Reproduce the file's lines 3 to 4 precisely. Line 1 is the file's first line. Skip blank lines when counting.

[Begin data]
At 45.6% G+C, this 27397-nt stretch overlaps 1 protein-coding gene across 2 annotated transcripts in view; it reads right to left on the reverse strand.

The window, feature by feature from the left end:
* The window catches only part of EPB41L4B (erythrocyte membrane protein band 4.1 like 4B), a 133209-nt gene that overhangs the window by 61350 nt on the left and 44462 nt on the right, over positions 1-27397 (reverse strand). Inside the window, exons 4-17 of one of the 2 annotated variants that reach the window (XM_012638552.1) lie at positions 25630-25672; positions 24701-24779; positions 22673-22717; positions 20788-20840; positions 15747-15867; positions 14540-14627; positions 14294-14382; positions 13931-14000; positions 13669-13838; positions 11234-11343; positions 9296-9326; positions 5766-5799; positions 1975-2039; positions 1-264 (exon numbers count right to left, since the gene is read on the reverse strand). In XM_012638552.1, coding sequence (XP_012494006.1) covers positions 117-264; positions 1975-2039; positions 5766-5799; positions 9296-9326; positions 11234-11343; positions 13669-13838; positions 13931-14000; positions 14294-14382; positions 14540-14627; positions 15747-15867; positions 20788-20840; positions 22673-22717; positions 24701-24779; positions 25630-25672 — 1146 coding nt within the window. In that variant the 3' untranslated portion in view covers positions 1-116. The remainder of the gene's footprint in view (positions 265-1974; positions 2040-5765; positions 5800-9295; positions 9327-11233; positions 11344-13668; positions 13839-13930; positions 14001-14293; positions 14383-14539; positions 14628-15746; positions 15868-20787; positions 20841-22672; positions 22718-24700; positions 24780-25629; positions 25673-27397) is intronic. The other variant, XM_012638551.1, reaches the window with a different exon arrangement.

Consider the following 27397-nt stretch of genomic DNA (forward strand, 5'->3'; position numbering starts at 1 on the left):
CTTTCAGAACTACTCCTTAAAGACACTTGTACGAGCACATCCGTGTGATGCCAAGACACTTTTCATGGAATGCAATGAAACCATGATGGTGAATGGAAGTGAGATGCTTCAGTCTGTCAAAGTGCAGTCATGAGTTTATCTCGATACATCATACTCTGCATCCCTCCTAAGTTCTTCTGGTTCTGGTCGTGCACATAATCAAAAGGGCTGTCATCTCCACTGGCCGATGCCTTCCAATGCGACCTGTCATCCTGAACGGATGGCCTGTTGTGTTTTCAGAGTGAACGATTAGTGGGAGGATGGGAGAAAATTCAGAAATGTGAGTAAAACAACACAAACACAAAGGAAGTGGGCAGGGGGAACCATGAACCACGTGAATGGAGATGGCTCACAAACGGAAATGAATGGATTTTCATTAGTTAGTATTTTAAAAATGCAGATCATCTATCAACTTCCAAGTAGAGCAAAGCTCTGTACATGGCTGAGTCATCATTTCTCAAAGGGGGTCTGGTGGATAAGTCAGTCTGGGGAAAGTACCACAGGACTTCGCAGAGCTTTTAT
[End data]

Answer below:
* The window catches only part of EPB41L4B (erythrocyte membrane protein band 4.1 like 4B), a 133209-nt gene that overhangs the window by 61350 nt on the left and 44462 nt on the right, over positions 1-27397 (reverse strand). Inside the window, exons 4-17 of one of the 2 annotated variants that reach the window (XM_012638552.1) lie at positions 25630-25672; positions 24701-24779; positions 22673-22717; positions 20788-20840; positions 15747-15867; positions 14540-14627; positions 14294-14382; positions 13931-14000; positions 13669-13838; positions 11234-11343; positions 9296-9326; positions 5766-5799; positions 1975-2039; positions 1-264 (exon numbers count right to left, since the gene is read on the reverse strand). In XM_012638552.1, coding sequence (XP_012494006.1) covers positions 117-264; positions 1975-2039; positions 5766-5799; positions 9296-9326; positions 11234-11343; positions 13669-13838; positions 13931-14000; positions 14294-14382; positions 14540-14627; positions 15747-15867; positions 20788-20840; positions 22673-22717; positions 24701-24779; positions 25630-25672 — 1146 coding nt within the window. In that variant the 3' untranslated portion in view covers positions 1-116. The remainder of the gene's footprint in view (positions 265-1974; positions 2040-5765; positions 5800-9295; positions 9327-11233; positions 11344-13668; positions 13839-13930; positions 14001-14293; positions 14383-14539; positions 14628-15746; positions 15868-20787; positions 20841-22672; positions 22718-24700; positions 24780-25629; positions 25673-27397) is intronic. The other variant, XM_012638551.1, reaches the window with a different exon arrangement.

Consider the following 27397-nt stretch of genomic DNA (forward strand, 5'->3'; position numbering starts at 1 on the left):